7 and a Half Lessons Learned Lately
What I Learned from Lock Down
"There is no such thing as failure, only feedback."
This is one of my favorite sayings. With restrictions relaxing and kids slowly going back to school, I feel kind of ready to look back on the past six weeks or so of COVID 19 lock down. No matter how bad or hard or challenging it's been, there is always something we can learn. I asked my ADHD followers to contribute to my own list of lock down lessons, so here they are. 7.5 Lessons we learned during lock down.
1. Busyness is Not a Badge of Honor.
So many of us learned to appreciate the reduced hustle and bustle of daily life. As one client put it, "...constantly running/rushing from place to place has some serious downsides" I found that the slower pace of life helped me be more mentally available to my family. Yes, I lost some business and that will have some ramifications. And yes, I realize how lucky I am and I am immensely grateful that my business has not been devastated. But it was great being able to say yes a lot of the time that my children needed something from me, or to just sit on the couch and enjoy a TV show with them.
2. Sleep is Like a Spa-Day for your Brain.
More than one client mentioned how much a less than good night's sleep impacted their functioning the next day. Late night addictive Netflix shows have been one of my biggest weaknesses these past 6 weeks. Luckily, I could wake up later than usual. But getting to sleep before midnight still seems to be a better quality of sleep than sleeping 2am -10am. Good sleep is essential for our brains and a lack of it will directly affect things like:
· Memory (what did I come into this room for again?)
· Prioritizing (what to do?)
· Planning (when to do it?)
· Time Management (all those things I was going to finally get to during lock down!)
· Emotional Management
· Impulse Control (I personally have to figure out how to turn off that “Next Episode” auto-play feature on Netflix and Kindle’s 1-Click Buy!)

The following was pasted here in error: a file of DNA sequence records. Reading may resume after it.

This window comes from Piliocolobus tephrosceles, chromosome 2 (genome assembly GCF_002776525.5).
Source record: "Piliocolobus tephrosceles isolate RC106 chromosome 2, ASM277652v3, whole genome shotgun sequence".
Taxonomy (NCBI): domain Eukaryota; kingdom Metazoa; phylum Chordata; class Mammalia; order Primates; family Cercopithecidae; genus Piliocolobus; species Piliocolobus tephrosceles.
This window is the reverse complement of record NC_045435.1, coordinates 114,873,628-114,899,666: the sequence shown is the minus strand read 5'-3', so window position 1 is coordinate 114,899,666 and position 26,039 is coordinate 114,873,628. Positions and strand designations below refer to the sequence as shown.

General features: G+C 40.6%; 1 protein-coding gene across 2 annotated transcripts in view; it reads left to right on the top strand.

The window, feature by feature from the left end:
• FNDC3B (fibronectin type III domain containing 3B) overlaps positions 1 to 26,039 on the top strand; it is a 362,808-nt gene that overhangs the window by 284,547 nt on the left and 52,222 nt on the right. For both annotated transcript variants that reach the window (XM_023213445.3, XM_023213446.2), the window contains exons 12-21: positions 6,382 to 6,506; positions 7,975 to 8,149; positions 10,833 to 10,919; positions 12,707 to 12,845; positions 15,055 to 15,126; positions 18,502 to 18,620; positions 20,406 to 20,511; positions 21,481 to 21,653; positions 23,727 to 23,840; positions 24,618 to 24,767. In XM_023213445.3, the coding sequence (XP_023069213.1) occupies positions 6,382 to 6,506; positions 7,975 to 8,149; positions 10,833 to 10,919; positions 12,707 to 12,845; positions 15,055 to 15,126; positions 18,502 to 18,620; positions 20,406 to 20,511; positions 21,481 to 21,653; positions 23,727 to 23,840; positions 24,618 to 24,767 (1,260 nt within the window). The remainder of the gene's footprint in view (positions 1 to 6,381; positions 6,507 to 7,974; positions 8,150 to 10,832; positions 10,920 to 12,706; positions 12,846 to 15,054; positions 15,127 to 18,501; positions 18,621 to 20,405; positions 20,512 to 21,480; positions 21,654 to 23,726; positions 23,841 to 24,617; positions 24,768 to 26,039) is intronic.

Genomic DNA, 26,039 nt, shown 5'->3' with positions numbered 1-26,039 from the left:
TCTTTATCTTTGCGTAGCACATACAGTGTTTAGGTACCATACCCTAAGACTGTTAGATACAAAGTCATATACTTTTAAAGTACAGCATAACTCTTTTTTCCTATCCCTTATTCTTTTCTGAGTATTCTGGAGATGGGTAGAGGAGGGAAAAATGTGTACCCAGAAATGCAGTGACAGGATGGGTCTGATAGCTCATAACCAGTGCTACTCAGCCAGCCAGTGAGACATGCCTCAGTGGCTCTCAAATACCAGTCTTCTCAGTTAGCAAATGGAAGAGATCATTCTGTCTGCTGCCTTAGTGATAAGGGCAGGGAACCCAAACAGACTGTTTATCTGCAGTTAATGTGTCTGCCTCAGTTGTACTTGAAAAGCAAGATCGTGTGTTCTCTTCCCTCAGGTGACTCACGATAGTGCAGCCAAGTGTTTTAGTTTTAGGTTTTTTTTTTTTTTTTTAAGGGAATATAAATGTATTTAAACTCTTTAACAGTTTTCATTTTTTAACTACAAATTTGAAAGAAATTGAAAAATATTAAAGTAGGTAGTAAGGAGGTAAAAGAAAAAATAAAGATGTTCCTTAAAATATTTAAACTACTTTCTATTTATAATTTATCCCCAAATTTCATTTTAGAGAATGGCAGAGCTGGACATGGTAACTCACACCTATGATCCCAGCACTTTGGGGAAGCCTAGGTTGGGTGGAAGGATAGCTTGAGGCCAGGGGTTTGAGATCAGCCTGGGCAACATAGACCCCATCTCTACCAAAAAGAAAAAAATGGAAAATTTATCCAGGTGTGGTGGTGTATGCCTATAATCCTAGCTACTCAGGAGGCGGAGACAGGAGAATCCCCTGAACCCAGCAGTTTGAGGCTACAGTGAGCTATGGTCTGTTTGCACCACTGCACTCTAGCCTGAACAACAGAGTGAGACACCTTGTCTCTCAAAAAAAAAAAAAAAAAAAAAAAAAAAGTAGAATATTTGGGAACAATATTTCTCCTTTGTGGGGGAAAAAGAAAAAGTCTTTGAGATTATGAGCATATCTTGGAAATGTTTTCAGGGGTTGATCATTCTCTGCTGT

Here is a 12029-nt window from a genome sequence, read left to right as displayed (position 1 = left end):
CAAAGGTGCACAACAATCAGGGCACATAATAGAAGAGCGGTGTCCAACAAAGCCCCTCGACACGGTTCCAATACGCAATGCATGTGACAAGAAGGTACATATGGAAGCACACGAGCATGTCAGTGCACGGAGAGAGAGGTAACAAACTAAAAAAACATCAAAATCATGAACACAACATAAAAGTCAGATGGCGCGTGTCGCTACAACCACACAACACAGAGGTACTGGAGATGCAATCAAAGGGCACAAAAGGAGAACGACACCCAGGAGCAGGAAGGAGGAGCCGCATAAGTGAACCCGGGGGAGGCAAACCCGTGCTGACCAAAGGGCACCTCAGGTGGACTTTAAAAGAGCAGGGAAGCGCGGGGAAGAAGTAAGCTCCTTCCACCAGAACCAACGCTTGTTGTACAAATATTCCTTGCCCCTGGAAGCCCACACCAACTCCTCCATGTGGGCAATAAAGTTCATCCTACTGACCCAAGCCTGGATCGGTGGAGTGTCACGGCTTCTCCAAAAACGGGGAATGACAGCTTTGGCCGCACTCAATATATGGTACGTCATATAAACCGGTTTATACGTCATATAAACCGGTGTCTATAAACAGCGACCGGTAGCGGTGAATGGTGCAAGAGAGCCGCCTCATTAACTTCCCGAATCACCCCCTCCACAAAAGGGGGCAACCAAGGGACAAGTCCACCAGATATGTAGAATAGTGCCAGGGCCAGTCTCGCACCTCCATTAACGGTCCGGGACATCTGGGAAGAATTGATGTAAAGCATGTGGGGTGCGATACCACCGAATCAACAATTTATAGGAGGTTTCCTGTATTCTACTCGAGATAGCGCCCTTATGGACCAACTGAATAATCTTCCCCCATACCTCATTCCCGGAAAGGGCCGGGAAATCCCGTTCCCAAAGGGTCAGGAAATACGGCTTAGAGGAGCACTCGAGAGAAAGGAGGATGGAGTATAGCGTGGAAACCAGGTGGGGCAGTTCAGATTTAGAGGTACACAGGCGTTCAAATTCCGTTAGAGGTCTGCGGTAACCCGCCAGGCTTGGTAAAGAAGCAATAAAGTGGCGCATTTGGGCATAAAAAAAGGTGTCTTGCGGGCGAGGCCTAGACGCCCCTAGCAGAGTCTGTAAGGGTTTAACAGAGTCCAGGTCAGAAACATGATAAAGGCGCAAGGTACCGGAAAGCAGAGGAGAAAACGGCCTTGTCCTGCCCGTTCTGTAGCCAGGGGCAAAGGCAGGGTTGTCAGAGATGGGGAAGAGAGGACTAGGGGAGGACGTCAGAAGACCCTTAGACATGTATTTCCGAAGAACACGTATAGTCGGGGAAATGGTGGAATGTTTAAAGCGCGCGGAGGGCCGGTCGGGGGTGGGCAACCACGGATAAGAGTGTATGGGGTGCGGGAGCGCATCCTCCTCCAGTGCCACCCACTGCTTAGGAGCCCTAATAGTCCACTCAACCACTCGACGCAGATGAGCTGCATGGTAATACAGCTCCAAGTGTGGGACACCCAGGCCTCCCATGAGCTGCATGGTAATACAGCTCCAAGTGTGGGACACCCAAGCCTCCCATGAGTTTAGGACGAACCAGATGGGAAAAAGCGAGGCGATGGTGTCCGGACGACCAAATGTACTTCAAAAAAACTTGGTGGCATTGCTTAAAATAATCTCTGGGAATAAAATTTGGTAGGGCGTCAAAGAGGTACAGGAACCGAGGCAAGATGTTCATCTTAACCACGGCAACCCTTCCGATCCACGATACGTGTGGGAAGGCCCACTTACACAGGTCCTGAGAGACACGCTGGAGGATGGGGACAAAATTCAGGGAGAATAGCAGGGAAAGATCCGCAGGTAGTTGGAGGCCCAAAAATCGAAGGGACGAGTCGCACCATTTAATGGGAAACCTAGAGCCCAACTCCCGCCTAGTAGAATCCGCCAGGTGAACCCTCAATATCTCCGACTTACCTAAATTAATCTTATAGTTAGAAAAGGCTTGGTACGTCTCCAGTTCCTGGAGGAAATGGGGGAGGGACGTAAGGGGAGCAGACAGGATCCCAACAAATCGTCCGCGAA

· Perseverance ( I'm fed up!) and
3. There Will Never Be Enough Time for it All.
No matter how much time you have, there are some things that are still hard to get started on and stay working on. And there will always be more to do. The only thing we can do is let go of the perfectionist desire to reach it all. Instead, learn to prioritize properly. To do this, we need to separate planning time from action time. I took a few minutes last thing at night or first thing in the morning to figure out my priorities (Learn how to do that here) for the day.
4. Relationships before Results.
A lot of people had a really hard time juggling distance learning schedules of multiple children with their own commitments. The ADHD kids I know are not always enthusiastic and cooperative about their education. But I learned to embrace the grey area between perfect and chaos. Guided by the mantra “Relationships before Results”, I loosened up, let go a little and expected 65% effort from my kids. We also created something of a soft or vague schedule - things to expect in the day, but with a lot of flexibility. It was more important that they felt like we were there for them, than for them to finish every assignment perfectly.
5. The Value Of Being Short-Sighted
In the past six weeks I’ve had my fair share of panic and anxiety about what will be. What really helped me was to bring myself out of future worries and back into the present moment. When I stressed about entertaining my 8 year old ADHD child all Pesach long, what helped was to just breathe and focus on getting through ten minutes at a time. Day by day, hour by hour, minute by minute we are getting through this.
6. Procrastination Pain
Sitting around all day, all week in one space can really put a damper on productivity. I found myself putting off a lot of household tasks, even though I had the time. When I finally did take the plunge, I realized that the most “painful point” is just before you start. As soon as I crossed the action line, the pain began to subside. As James Clear explains in this graph, being in the middle of procrastination is often more painful than being in the middle of the work (point A is more painful than point B).
7. Zoom School Suits Some Brains.
I heard from a lot of people that their ADHD children are thriving with online school because it really helps to minimize distraction. My son is too distracted with the ability to change his background and turn his video upside down every three seconds; but others, my high-school daughter included, are learning really well with Zoom. It makes me happy that these kids get the opportunity to see for themselves what I keep telling my ADHD students - that classrooms were built for a specific type of brain and that their brains are simply different. They are not “dumb”, the classroom just does not suit their type of brain. Going forward, let’s start brainstorming how we can bring some of this experience back into the classroom in the future to support these kids.
7.5 EggsWill Reappear.
...And toilet paper etc. Where there’s a will, our little country will find a way. Things will get better. We will get a handle on this. Day by day, hour by hour, minute by minute...
I’d love to hear what you’ve learned in the comments below. Please share wit us.